COVID-19 Button

In nearly every news article or social media post, COVID-19 is the topic. Americans are rushing to the unemployment offices with claims surpassing the 1982 record. What if you are not laid off, but instead, are sickened with coronavirus on the job. Would workers’ compensation for coronavirus apply to you?

Workers’ compensation laws vary by state. Because a one-size approach doesn’t apply, the information here is not a comprehensive nor exhaustive list for each state. Contact The Hayes Team to navigate your individual state’s workers’ compensation laws. 

I contracted coronavirus at work. Can I claim workers’ compensation?

COVID-19 nurse with mask and goggles

As mentioned, each state has different workers’ compensation rules. Washington state, for example, allows workers to file for workers’ compensation up to two years after being exposed to a disease while at work. Joel Sacks, director of the Washington Department of Labor & Industries (L&I), unveiled a new policy on March 5th. The policy stated first responders and health care workers would have workers’ compensation protection. L&I would provide benefits for the workers while quarantined due to COVID-19.

Just because Washington state is solidifying its position with workers’ compensation and healthcare/front line workers, this is not necessarily the case for every other state. Even if they do follow suit, the workers must show documentation that the virus was a direct result of their work. 

For workers outside of the healthcare profession, proving their job caused the contraction of the virus will be a bit more difficult. With COVID-19 becoming more mainstream, pinpointing the job as the sole exposure of the virus is difficult for most workers. An employee does not need to prove it was the employer’s fault, but rather, the virus was because of their employment.

What about occupational disease classification and COVID-19?

Classification of the virus as an “occupational disease” indicates the employee must show their acquiring coronavirus was due to their occupation. In other words, a nurse who is working with coronavirus patients who acquires the virus would do so directly because of her profession. Without her job, her exposure would not have resulted in COVID-19.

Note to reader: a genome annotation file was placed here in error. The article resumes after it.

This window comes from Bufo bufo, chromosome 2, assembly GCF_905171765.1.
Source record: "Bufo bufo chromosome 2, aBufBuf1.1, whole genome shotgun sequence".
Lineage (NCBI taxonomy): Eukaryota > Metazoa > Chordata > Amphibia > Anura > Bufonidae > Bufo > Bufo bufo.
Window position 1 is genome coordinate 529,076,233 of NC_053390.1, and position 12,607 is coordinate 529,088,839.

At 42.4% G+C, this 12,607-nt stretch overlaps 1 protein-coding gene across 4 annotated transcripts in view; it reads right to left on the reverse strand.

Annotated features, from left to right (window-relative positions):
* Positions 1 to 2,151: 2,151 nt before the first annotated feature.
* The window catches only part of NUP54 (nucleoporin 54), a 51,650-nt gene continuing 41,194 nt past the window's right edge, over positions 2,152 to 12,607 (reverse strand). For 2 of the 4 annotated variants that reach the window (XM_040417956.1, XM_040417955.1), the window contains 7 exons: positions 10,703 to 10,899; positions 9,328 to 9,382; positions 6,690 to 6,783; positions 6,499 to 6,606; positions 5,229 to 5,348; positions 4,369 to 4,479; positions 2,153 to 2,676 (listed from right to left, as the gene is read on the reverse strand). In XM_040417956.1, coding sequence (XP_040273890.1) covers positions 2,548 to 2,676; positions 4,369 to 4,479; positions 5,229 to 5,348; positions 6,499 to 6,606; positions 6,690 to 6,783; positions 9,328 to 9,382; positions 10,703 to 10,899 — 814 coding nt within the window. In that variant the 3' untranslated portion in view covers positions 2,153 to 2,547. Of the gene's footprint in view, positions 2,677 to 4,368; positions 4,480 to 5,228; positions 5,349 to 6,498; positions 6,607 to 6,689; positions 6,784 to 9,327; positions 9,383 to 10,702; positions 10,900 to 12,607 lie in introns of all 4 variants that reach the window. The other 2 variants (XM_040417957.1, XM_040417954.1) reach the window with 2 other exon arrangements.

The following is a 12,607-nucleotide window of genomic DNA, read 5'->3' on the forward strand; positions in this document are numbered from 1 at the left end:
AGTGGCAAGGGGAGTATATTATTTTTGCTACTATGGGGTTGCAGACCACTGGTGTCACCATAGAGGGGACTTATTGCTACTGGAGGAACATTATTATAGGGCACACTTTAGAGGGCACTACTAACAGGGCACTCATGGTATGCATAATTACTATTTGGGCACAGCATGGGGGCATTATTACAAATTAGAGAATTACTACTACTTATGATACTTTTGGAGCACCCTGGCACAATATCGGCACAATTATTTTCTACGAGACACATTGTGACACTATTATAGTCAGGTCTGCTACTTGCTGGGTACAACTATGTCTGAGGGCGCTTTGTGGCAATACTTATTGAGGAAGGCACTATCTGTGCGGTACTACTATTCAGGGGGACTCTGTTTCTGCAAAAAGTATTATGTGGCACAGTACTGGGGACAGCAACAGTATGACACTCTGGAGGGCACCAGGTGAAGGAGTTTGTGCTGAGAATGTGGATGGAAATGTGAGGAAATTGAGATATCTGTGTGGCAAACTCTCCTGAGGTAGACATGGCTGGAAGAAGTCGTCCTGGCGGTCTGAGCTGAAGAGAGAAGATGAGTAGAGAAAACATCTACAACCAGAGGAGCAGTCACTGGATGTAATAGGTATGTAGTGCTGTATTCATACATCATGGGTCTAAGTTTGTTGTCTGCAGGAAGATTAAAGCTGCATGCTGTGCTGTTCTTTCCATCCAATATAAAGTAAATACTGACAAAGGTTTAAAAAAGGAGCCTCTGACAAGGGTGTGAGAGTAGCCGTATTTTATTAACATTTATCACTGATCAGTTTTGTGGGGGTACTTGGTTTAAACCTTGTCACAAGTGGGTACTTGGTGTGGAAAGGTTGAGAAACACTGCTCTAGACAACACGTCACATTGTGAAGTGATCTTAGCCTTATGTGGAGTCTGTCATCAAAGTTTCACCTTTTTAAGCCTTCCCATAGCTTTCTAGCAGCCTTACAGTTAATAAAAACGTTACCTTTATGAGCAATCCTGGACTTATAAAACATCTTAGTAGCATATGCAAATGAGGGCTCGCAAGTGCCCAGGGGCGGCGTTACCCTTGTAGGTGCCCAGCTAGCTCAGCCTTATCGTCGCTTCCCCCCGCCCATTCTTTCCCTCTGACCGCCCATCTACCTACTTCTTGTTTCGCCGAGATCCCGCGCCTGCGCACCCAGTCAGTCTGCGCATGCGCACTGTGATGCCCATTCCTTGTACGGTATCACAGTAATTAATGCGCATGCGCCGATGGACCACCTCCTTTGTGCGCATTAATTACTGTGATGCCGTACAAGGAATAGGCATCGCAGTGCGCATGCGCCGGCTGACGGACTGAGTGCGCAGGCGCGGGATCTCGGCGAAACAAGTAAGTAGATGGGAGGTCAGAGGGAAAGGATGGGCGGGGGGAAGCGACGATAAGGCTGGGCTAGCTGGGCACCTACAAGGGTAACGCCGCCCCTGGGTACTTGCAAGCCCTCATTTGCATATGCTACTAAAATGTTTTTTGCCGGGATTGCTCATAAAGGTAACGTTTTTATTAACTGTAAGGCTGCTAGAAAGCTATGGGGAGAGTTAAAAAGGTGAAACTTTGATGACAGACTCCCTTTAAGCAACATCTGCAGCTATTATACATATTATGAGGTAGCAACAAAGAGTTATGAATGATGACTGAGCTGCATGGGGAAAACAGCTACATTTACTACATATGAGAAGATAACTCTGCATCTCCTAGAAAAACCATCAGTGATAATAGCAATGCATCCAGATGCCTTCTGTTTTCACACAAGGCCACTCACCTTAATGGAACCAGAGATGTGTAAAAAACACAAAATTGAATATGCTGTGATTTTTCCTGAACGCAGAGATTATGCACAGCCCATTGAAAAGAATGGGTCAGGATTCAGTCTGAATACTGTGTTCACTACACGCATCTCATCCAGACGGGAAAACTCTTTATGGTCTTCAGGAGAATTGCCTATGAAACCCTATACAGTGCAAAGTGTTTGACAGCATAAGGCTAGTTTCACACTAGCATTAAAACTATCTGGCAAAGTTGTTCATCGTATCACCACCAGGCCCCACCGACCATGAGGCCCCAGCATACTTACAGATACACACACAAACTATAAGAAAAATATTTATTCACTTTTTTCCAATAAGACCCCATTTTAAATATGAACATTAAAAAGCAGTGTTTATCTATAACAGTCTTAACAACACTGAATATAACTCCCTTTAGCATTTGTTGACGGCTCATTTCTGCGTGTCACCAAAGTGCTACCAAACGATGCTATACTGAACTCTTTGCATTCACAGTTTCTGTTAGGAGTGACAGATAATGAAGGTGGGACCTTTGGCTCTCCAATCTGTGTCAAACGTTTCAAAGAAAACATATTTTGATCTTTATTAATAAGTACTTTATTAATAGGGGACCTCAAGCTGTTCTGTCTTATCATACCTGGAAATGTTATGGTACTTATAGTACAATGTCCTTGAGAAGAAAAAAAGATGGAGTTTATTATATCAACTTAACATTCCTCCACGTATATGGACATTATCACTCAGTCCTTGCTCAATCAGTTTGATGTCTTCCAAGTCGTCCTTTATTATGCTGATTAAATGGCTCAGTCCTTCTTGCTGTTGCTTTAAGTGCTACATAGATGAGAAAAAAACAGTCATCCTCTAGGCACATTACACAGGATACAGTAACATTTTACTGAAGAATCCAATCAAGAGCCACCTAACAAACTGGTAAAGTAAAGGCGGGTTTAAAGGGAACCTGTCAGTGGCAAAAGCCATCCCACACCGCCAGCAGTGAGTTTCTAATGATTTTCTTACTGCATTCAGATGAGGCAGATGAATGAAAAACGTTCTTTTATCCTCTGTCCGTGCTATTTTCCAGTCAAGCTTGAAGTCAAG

The second thing an employee must prove is the illness was because of conditions specific to their line of work. In this case, the lack of personal protective equipment or their particular job’s duties would cause them to be of higher risk. Like most workers’ compensation claims, the employee must be doing something of benefit to their employer that caused the exposure.

Many states have a list of what they consider occupational diseases. As COVID-19 is a new virus and there is not much data, it is highly unlikely to have made it on those lists. Some states interpret occupational diseases to be ones that only happen because of the job. Other states, such as South Carolina, dismiss any disease that a person would have an equal chance of acquiring by being in the general public.

As specific states roll out new amendments to their workers’ compensation guidelines, it is helpful to reach out to experts to determine your case. At The Hayes Firm, we work with lawyers throughout the country to navigate these laws with our clients. 

I traveled for work and now have COVID-19. Would this qualify for workers’ compensation?

World Map of COVID-19 Cases

As with any workers’ compensation questions, individual states have distinct rules. With COVID-19, most states determine if the exposure was during a working function or non-working hours. For example, did you contract the virus while site seeing or during your business luncheon? 

Once an employee establishes the virus was contracted during the trip, then a determination must be made as to when exactly the employee caught the virus. State laws and regulations also need to be considered. Legal counsel is best for determining if the specifics of your situation fits within your state’s workers’ compensation guidelines.

If you were required to travel from work and contracted COVID-19 while abroad, your employer should report this to their workers’ compensation insurance carrier. Despite if the claim is processed and approved, the report requires completion.

If I don’t qualify for workers’ compensation, is there any help available?

With the passing of the stimulus package, there is help on its way and available. Even if you do not qualify for workers’ compensation, that does not necessarily mean there is no help for you. The Hayes Firm can help you navigate the specifics of the stimulus package, as well as your state’s individual laws. By working with our team, you can ensure you are obtaining the maximum benefit possible while we pass through this uncertain time.

COVID-19 symptoms

lady coughing

As more information comes out about the novel coronavirus, reports of varying symptoms trickle in. According to the WHO, the symptoms of COVID-19 are:

Most Common

  • Fever
  • Dry cough
  • Tiredness

Additional Symptoms

  • Aches/pains
  • Nasal congestion
  • Runny nose
  • Sore throat
  • Diarrhea 
  • Loss of smell/taste 

Seek legal help for COVID-19 workers’ comp claims

This is a new territory. While infectious diseases are not novel, a pandemic causing businesses to shut down, displaced workers to scramble for options, and employees rightfully concerned their risk increases every day they are not at home is novel.

If you are sick, the last thing you want to do is research ways to ensure you are compensated. Let us do that part. If you have COVID-19 and believe your profession puts you at risk of contracting the virus, contact The Hayes Firm. We value your health and employee rights. Our job is to match you with the best lawyer for your case while you recover.

 

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